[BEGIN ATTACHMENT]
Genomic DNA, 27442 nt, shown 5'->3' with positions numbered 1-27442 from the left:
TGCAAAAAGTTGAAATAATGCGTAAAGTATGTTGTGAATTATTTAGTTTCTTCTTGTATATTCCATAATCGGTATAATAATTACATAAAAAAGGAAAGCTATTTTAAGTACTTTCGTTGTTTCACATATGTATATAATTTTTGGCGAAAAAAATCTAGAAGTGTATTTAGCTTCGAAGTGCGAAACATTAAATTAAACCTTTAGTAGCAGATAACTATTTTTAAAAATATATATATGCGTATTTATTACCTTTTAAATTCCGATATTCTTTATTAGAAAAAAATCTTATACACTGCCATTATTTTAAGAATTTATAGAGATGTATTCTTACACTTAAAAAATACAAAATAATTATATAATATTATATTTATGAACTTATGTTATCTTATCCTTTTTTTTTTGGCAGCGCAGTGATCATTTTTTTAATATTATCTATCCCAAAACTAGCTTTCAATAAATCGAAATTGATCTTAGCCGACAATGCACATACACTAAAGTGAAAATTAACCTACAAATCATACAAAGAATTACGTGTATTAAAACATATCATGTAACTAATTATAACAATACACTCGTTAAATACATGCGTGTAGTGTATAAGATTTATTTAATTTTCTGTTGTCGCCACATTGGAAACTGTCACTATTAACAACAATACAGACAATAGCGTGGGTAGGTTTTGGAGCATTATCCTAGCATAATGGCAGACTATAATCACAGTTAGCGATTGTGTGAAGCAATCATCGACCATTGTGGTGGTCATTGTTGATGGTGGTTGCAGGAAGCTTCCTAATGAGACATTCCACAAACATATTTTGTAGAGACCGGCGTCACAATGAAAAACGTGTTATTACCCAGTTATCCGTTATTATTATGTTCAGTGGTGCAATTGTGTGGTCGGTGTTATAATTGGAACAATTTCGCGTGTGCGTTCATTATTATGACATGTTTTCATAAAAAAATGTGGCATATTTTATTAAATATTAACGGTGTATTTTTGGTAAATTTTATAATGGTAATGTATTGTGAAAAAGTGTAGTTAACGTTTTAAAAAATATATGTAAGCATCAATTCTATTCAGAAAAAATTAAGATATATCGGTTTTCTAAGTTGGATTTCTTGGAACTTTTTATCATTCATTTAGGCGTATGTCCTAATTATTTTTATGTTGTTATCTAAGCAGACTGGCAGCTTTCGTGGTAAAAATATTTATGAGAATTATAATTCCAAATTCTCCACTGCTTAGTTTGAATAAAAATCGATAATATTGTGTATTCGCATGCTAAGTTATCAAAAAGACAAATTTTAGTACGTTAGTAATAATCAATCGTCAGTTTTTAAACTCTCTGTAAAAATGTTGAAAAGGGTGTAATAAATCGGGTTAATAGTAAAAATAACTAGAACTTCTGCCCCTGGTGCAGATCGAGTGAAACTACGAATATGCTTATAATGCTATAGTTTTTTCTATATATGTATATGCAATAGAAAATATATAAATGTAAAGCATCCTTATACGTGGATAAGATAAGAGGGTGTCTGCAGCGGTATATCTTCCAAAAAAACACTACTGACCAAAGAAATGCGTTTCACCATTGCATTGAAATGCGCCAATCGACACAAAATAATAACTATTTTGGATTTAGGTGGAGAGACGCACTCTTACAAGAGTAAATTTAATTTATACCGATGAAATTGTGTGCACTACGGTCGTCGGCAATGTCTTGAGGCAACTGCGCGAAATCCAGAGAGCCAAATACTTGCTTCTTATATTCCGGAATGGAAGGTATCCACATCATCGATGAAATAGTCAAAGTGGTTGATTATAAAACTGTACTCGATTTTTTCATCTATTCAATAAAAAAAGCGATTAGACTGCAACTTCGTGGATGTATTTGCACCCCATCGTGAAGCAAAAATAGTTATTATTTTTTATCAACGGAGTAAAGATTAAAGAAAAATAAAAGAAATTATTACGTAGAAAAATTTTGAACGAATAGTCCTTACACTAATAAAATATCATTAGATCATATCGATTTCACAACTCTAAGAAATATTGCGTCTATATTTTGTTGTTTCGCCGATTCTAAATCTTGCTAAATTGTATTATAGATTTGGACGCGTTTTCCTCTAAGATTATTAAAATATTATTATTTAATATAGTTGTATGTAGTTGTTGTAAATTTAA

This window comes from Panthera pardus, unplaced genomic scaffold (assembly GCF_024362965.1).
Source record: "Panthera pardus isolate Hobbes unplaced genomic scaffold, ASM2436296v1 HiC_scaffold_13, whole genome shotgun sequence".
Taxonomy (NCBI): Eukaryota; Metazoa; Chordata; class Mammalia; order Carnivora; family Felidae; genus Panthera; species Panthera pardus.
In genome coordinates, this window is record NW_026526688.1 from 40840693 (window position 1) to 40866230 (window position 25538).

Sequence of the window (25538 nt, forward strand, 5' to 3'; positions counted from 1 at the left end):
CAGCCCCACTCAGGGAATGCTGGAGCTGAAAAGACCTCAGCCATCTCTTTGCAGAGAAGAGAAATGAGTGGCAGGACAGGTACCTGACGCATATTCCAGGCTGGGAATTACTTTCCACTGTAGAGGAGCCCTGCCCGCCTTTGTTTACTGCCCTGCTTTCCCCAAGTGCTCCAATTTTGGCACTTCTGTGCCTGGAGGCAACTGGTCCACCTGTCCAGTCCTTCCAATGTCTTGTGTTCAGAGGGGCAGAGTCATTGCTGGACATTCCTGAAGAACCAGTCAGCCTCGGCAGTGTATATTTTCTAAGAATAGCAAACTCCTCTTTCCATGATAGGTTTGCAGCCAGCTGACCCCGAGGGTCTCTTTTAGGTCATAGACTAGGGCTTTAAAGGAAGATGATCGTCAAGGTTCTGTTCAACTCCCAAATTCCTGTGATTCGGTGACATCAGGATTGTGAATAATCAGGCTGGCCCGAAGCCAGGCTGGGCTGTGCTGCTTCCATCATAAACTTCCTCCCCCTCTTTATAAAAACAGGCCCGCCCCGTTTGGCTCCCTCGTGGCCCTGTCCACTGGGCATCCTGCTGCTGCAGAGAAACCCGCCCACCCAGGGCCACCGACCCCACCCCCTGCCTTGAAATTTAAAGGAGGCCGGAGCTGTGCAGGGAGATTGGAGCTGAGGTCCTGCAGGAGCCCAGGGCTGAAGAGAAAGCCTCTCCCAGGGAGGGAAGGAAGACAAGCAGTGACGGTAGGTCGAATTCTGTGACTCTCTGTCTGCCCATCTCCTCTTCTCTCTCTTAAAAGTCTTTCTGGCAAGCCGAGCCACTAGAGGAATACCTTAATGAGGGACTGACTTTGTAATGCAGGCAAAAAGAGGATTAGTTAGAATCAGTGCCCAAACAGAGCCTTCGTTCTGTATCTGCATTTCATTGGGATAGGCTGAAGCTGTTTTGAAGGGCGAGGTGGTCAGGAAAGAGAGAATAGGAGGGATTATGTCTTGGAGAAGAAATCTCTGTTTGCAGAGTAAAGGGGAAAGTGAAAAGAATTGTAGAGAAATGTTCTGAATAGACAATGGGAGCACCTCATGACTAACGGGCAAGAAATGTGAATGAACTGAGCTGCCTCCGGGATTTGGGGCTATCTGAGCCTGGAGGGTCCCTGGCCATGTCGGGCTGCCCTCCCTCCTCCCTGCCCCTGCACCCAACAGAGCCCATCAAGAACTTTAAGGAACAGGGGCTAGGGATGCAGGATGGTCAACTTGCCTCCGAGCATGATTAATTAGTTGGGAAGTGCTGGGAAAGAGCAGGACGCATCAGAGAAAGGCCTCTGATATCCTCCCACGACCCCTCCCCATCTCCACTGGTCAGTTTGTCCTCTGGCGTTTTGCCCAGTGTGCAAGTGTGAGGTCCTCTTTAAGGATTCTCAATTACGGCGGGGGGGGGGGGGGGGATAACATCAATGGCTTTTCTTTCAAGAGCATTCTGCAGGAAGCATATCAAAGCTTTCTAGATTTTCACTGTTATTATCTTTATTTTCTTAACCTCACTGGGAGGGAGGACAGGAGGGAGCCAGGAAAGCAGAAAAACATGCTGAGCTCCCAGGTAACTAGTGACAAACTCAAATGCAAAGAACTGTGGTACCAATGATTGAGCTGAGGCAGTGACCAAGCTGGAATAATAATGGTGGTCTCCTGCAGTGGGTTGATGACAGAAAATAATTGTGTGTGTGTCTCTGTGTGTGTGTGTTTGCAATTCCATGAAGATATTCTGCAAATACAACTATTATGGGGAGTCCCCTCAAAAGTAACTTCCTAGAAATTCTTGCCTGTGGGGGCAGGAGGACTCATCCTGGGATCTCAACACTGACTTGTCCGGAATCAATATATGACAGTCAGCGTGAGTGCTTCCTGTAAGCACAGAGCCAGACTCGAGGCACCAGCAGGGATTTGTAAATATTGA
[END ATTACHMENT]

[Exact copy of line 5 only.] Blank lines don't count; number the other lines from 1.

Taxonomy (NCBI): Eukaryota; Metazoa; Chordata; class Mammalia; order Carnivora; family Felidae; genus Panthera; species Panthera pardus.